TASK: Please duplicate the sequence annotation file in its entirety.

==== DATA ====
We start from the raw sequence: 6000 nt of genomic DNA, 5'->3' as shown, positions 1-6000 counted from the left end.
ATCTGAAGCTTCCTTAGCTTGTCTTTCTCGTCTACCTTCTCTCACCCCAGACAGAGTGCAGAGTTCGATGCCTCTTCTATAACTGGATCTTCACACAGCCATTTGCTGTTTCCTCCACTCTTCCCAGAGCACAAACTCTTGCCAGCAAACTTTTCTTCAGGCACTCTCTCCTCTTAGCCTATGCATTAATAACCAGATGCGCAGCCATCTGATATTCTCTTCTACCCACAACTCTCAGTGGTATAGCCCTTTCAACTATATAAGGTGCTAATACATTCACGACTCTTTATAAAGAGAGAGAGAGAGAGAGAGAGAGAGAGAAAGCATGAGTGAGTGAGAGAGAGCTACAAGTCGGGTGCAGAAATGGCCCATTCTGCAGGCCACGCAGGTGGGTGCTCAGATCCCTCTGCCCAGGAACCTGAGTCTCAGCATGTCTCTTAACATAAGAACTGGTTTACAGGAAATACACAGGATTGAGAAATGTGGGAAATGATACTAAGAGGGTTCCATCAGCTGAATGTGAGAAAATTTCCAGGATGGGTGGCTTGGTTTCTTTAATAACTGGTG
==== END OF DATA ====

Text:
We start from the raw sequence: 6000 nt of genomic DNA, 5'->3' as shown, positions 1-6000 counted from the left end.
ATCTGAAGCTTCCTTAGCTTGTCTTTCTCGTCTACCTTCTCTCACCCCAGACAGAGTGCAGAGTTCGATGCCTCTTCTATAACTGGATCTTCACACAGCCATTTGCTGTTTCCTCCACTCTTCCCAGAGCACAAACTCTTGCCAGCAAACTTTTCTTCAGGCACTCTCTCCTCTTAGCCTATGCATTAATAACCAGATGCGCAGCCATCTGATATTCTCTTCTACCCACAACTCTCAGTGGTATAGCCCTTTCAACTATATAAGGTGCTAATACATTCACGACTCTTTATAAAGAGAGAGAGAGAGAGAGAGAGAGAGAGAAAGCATGAGTGAGTGAGAGAGAGCTACAAGTCGGGTGCAGAAATGGCCCATTCTGCAGGCCACGCAGGTGGGTGCTCAGATCCCTCTGCCCAGGAACCTGAGTCTCAGCATGTCTCTTAACATAAGAACTGGTTTACAGGAAATACACAGGATTGAGAAATGTGGGAAATGATACTAAGAGGGTTCCATCAGCTGAATGTGAGAAAATTTCCAGGATGGGTGGCTTGGTTTCTTTAATAACTGGTG